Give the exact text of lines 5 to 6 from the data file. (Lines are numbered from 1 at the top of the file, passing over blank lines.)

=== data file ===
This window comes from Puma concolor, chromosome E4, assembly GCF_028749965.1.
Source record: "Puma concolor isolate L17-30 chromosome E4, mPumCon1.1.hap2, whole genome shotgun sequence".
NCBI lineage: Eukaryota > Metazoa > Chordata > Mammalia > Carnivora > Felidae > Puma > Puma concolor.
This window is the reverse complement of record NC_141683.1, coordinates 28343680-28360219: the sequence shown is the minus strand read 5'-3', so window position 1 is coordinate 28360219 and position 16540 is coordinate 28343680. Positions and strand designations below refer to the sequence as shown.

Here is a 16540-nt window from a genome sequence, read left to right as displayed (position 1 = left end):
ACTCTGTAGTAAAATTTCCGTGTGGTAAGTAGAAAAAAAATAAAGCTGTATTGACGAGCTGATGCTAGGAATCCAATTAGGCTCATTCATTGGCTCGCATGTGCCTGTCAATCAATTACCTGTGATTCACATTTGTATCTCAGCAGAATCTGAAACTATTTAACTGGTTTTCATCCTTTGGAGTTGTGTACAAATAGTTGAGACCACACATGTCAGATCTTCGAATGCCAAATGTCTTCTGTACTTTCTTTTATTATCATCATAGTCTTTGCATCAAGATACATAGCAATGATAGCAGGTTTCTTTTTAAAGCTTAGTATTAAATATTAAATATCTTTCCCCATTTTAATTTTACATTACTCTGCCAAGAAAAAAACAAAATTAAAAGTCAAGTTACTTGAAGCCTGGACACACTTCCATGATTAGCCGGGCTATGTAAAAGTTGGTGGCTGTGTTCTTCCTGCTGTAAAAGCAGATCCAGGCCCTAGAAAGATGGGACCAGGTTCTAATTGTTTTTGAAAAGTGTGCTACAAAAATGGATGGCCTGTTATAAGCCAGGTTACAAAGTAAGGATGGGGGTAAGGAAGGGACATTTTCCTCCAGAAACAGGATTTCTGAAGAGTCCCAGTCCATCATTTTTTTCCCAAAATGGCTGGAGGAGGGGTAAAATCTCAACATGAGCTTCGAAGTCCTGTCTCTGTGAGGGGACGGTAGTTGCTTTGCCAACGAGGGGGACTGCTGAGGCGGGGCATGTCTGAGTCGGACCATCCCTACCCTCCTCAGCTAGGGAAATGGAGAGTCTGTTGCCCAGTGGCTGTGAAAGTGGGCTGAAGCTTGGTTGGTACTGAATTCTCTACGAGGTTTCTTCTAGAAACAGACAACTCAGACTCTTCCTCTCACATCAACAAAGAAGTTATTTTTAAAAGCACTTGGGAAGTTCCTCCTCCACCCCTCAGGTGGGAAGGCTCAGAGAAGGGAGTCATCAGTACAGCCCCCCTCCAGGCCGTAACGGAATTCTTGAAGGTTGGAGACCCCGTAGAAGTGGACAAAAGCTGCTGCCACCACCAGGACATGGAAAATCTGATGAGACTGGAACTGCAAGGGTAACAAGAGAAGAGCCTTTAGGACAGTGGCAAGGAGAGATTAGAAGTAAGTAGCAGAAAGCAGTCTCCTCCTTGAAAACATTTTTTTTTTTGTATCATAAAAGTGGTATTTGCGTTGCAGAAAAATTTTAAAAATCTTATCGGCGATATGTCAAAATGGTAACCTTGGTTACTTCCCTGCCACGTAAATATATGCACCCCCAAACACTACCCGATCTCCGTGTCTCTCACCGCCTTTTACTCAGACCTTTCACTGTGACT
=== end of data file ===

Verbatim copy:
Here is a 16540-nt window from a genome sequence, read left to right as displayed (position 1 = left end):
ACTCTGTAGTAAAATTTCCGTGTGGTAAGTAGAAAAAAAATAAAGCTGTATTGACGAGCTGATGCTAGGAATCCAATTAGGCTCATTCATTGGCTCGCATGTGCCTGTCAATCAATTACCTGTGATTCACATTTGTATCTCAGCAGAATCTGAAACTATTTAACTGGTTTTCATCCTTTGGAGTTGTGTACAAATAGTTGAGACCACACATGTCAGATCTTCGAATGCCAAATGTCTTCTGTACTTTCTTTTATTATCATCATAGTCTTTGCATCAAGATACATAGCAATGATAGCAGGTTTCTTTTTAAAGCTTAGTATTAAATATTAAATATCTTTCCCCATTTTAATTTTACATTACTCTGCCAAGAAAAAAACAAAATTAAAAGTCAAGTTACTTGAAGCCTGGACACACTTCCATGATTAGCCGGGCTATGTAAAAGTTGGTGGCTGTGTTCTTCCTGCTGTAAAAGCAGATCCAGGCCCTAGAAAGATGGGACCAGGTTCTAATTGTTTTTGAAAAGTGTGCTACAAAAATGGATGGCCTGTTATAAGCCAGGTTACAAAGTAAGGATGGGGGTAAGGAAGGGACATTTTCCTCCAGAAACAGGATTTCTGAAGAGTCCCAGTCCATCATTTTTTTCCCAAAATGGCTGGAGGAGGGGTAAAATCTCAACATGAGCTTCGAAGTCCTGTCTCTGTGAGGGGACGGTAGTTGCTTTGCCAACGAGGGGGACTGCTGAGGCGGGGCATGTCTGAGTCGGACCATCCCTACCCTCCTCAGCTAGGGAAATGGAGAGTCTGTTGCCCAGTGGCTGTGAAAGTGGGCTGAAGCTTGGTTGGTACTGAATTCTCTACGAGGTTTCTTCTAGAAACAGACAACTCAGACTCTTCCTCTCACATCAACAAAGAAGTTATTTTTAAAAGCACTTGGGAAGTTCCTCCTCCACCCCTCAGGTGGGAAGGCTCAGAGAAGGGAGTCATCAGTACAGCCCCCCTCCAGGCCGTAACGGAATTCTTGAAGGTTGGAGACCCCGTAGAAGTGGACAAAAGCTGCTGCCACCACCAGGACATGGAAAATCTGATGAGACTGGAACTGCAAGGGTAACAAGAGAAGAGCCTTTAGGACAGTGGCAAGGAGAGATTAGAAGTAAGTAGCAGAAAGCAGTCTCCTCCTTGAAAACATTTTTTTTTTTGTATCATAAAAGTGGTATTTGCGTTGCAGAAAAATTTTAAAAATCTTATCGGCGATATGTCAAAATGGTAACCTTGGTTACTTCCCTGCCACGTAAATATATGCACCCCCAAACACTACCCGATCTCCGTGTCTCTCACCGCCTTTTACTCAGACCTTTCACTGTGACT